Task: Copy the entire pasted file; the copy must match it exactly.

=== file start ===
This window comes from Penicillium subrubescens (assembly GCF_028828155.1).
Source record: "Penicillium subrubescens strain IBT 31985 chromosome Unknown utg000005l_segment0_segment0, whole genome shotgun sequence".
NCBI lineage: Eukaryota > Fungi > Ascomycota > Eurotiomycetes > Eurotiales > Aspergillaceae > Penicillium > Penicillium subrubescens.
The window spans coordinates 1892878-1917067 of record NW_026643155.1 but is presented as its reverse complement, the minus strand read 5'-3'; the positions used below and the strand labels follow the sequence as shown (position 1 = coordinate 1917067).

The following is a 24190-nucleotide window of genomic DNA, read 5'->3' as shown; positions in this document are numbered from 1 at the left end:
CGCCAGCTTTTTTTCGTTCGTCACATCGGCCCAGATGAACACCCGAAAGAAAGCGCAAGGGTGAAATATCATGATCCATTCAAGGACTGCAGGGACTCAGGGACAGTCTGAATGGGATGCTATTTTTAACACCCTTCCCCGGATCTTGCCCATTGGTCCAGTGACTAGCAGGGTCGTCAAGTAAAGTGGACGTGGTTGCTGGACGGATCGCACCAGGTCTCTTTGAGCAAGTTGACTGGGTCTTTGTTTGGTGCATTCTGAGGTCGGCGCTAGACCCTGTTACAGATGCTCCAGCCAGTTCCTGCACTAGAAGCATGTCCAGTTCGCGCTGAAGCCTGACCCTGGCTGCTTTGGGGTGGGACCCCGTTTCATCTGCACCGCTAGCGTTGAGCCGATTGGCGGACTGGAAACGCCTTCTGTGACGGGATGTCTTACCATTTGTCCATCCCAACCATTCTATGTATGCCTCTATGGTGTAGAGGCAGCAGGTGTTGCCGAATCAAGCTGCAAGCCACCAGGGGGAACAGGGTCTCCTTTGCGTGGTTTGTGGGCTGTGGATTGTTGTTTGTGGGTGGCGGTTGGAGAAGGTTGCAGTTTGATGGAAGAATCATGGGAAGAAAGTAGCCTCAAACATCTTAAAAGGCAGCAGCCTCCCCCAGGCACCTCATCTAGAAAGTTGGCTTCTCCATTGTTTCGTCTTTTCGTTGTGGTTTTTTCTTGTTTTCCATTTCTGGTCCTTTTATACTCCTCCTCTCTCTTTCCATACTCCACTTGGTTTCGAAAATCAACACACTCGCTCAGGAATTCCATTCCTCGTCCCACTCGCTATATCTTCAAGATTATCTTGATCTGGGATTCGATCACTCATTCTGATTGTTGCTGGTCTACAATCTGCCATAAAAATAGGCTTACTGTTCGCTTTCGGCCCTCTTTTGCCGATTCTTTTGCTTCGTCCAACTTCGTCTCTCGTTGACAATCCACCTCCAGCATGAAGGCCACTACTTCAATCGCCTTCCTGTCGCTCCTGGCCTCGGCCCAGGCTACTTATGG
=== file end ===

This window comes from Penicillium subrubescens (assembly GCF_028828155.1).
Source record: "Penicillium subrubescens strain IBT 31985 chromosome Unknown utg000005l_segment0_segment0, whole genome shotgun sequence".
NCBI lineage: Eukaryota > Fungi > Ascomycota > Eurotiomycetes > Eurotiales > Aspergillaceae > Penicillium > Penicillium subrubescens.
The window spans coordinates 1892878-1917067 of record NW_026643155.1 but is presented as its reverse complement, the minus strand read 5'-3'; the positions used below and the strand labels follow the sequence as shown (position 1 = coordinate 1917067).

The following is a 24190-nucleotide window of genomic DNA, read 5'->3' as shown; positions in this document are numbered from 1 at the left end:
CGCCAGCTTTTTTTCGTTCGTCACATCGGCCCAGATGAACACCCGAAAGAAAGCGCAAGGGTGAAATATCATGATCCATTCAAGGACTGCAGGGACTCAGGGACAGTCTGAATGGGATGCTATTTTTAACACCCTTCCCCGGATCTTGCCCATTGGTCCAGTGACTAGCAGGGTCGTCAAGTAAAGTGGACGTGGTTGCTGGACGGATCGCACCAGGTCTCTTTGAGCAAGTTGACTGGGTCTTTGTTTGGTGCATTCTGAGGTCGGCGCTAGACCCTGTTACAGATGCTCCAGCCAGTTCCTGCACTAGAAGCATGTCCAGTTCGCGCTGAAGCCTGACCCTGGCTGCTTTGGGGTGGGACCCCGTTTCATCTGCACCGCTAGCGTTGAGCCGATTGGCGGACTGGAAACGCCTTCTGTGACGGGATGTCTTACCATTTGTCCATCCCAACCATTCTATGTATGCCTCTATGGTGTAGAGGCAGCAGGTGTTGCCGAATCAAGCTGCAAGCCACCAGGGGGAACAGGGTCTCCTTTGCGTGGTTTGTGGGCTGTGGATTGTTGTTTGTGGGTGGCGGTTGGAGAAGGTTGCAGTTTGATGGAAGAATCATGGGAAGAAAGTAGCCTCAAACATCTTAAAAGGCAGCAGCCTCCCCCAGGCACCTCATCTAGAAAGTTGGCTTCTCCATTGTTTCGTCTTTTCGTTGTGGTTTTTTCTTGTTTTCCATTTCTGGTCCTTTTATACTCCTCCTCTCTCTTTCCATACTCCACTTGGTTTCGAAAATCAACACACTCGCTCAGGAATTCCATTCCTCGTCCCACTCGCTATATCTTCAAGATTATCTTGATCTGGGATTCGATCACTCATTCTGATTGTTGCTGGTCTACAATCTGCCATAAAAATAGGCTTACTGTTCGCTTTCGGCCCTCTTTTGCCGATTCTTTTGCTTCGTCCAACTTCGTCTCTCGTTGACAATCCACCTCCAGCATGAAGGCCACTACTTCAATCGCCTTCCTGTCGCTCCTGGCCTCGGCCCAGGCTACTTATGG